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Bank may face animal cruelty charges after sanctuary eviction

By Martin Laine     Dec 8, 2009 in Environment
Dan Mackenzie of Rhode Island was evicted yesterday from the farm that he ran as a sanctuary for unwanted animals that needed a safe place to stay. Left behind were 136 animals, including cats, dogs, sheep, horses, a llama, and even a 7-foot corn snake.
Dr. E. J. Finocchio, head of the Rhode Island Society for the Prevention of Cruelty of Animals, told the Providence Journal that the Wells Fargo Bank could face charges of animal cruelty and neglect if it did not provide food, water, and care for the animals.
Mackenzie, a Massachusetts native, bought the property on Snake Hill Road in Glocester, Rhode Island, eight years ago as a place to take in unwanted animals, and named it Bonniedale Farm. He relied on volunteer help and donations to run his sanctuary, but about a year ago it became clear that he was struggling with serious financial difficulties, which finally culminated in his eviction yesterday.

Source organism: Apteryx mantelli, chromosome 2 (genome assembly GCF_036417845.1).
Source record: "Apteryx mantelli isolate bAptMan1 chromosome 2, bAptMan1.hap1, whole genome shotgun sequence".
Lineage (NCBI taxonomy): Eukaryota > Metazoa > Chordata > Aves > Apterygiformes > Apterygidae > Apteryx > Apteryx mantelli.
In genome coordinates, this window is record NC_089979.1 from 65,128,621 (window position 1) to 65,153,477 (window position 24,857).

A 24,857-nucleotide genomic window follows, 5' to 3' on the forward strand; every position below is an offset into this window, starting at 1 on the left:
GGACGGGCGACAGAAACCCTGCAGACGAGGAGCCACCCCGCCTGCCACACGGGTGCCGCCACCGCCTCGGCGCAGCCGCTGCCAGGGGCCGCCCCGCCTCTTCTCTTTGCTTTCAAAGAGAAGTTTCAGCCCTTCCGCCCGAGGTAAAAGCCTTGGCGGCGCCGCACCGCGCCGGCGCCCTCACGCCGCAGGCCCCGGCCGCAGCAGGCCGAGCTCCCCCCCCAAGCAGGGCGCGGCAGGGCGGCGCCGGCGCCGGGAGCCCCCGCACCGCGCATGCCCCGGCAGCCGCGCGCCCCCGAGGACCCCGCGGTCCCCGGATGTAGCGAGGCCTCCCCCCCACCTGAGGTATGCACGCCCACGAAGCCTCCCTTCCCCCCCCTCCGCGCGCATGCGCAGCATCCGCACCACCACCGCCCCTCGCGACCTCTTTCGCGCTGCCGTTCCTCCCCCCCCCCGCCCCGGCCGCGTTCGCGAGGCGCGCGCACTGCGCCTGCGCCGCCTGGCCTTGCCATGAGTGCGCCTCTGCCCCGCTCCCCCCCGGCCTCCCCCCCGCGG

Supporters mounted a fund-raising effort to try to save the farm, but apparently it wasn’t enough.
The bank may have gotten more than it bargained for.
“I don’t think the bank was prepared for what they were getting into when they took over the property,” Finocchio said.
He said he had been told that the bank had contracted with an agency to take care of the animals, but he said it needed to be done quickly. State law requires that the animals must be cared for within 24 hours.
“If that’s not done, we’ll have no choice but to follow the law and charge someone with the neglect of these animals,” he said.
More about Eviction, Sanctuary, Animal cruelty
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